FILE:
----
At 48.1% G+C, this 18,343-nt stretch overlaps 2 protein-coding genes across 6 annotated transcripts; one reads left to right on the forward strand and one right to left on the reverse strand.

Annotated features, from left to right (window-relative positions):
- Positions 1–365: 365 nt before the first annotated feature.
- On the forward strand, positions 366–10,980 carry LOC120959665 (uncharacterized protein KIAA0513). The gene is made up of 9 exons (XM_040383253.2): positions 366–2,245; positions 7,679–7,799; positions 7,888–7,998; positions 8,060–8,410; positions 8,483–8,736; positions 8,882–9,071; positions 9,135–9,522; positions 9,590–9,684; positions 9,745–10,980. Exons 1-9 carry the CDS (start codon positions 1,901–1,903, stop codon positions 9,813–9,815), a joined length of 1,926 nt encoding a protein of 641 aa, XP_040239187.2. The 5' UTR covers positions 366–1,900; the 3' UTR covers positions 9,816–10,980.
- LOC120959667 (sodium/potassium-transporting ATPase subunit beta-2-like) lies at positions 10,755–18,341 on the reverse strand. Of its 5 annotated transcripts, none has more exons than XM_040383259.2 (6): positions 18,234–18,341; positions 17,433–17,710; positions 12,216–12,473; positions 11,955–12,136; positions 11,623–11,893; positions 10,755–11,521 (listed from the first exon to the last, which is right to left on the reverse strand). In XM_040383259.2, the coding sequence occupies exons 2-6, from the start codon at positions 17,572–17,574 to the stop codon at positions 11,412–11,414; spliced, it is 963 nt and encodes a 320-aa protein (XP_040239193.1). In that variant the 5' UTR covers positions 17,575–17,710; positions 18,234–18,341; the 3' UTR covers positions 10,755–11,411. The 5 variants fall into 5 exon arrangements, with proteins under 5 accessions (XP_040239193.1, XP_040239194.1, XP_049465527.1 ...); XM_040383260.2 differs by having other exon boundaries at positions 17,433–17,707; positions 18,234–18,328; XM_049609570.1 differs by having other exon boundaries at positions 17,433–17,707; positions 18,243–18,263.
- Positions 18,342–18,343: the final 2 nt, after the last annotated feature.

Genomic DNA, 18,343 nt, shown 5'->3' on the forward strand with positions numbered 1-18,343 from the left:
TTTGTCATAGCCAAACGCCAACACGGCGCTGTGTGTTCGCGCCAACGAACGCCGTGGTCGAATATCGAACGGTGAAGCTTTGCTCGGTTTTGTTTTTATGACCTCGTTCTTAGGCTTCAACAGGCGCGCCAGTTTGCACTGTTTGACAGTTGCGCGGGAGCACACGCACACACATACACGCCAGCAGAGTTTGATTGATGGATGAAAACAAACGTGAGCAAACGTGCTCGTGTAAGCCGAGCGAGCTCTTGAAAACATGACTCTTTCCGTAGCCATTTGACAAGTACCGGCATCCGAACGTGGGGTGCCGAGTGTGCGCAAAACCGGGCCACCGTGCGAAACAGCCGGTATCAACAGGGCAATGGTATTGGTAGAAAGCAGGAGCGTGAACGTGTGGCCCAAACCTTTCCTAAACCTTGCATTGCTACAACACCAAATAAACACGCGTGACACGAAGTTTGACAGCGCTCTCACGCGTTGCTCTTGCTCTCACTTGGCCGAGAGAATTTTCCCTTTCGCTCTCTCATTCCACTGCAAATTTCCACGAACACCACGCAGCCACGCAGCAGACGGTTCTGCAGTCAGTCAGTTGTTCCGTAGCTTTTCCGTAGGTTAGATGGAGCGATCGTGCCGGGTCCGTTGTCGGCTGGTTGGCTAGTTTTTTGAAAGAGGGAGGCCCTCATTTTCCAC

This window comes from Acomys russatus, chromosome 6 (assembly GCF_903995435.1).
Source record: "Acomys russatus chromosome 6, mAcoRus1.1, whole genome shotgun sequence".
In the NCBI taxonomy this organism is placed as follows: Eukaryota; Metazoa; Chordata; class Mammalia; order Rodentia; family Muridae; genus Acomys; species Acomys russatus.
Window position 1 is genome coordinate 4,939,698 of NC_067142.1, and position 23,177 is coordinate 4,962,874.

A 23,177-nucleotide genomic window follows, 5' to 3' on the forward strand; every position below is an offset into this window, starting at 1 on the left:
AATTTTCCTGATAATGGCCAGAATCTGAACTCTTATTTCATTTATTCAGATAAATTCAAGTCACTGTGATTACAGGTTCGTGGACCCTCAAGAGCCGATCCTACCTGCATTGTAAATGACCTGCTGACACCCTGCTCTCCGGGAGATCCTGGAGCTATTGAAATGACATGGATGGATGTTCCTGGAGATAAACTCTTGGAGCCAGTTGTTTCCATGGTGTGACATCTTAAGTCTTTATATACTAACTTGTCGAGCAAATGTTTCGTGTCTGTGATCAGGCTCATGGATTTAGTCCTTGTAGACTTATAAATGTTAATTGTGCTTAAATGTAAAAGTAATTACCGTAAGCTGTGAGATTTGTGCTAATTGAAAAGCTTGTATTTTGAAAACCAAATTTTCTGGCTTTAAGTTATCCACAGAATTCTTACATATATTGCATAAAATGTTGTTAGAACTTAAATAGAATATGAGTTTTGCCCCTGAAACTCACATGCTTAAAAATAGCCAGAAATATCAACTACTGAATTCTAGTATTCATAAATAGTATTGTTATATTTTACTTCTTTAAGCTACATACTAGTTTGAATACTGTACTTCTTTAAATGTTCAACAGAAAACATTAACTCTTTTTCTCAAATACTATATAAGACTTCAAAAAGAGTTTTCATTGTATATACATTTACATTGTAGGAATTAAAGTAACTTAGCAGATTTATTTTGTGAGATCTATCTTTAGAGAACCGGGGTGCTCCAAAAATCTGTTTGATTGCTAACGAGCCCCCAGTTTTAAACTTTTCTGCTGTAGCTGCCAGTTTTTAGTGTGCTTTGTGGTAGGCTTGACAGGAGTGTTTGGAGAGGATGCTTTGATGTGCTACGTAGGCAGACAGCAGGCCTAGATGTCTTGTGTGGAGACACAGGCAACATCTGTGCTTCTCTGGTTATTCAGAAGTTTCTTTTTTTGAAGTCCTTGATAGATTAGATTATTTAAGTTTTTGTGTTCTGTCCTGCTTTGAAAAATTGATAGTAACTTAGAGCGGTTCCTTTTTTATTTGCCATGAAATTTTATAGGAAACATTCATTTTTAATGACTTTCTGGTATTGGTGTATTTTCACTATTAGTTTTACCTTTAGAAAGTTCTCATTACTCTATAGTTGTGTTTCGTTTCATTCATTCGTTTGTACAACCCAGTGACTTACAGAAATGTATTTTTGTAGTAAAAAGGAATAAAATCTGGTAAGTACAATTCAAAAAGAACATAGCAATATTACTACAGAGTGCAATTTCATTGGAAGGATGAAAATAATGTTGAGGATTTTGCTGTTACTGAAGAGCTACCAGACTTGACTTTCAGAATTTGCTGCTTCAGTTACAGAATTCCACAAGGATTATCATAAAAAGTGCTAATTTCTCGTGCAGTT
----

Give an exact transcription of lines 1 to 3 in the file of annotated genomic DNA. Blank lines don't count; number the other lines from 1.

At 48.1% G+C, this 18,343-nt stretch overlaps 2 protein-coding genes across 6 annotated transcripts; one reads left to right on the forward strand and one right to left on the reverse strand.

Annotated features, from left to right (window-relative positions):
- Positions 1–365: 365 nt before the first annotated feature.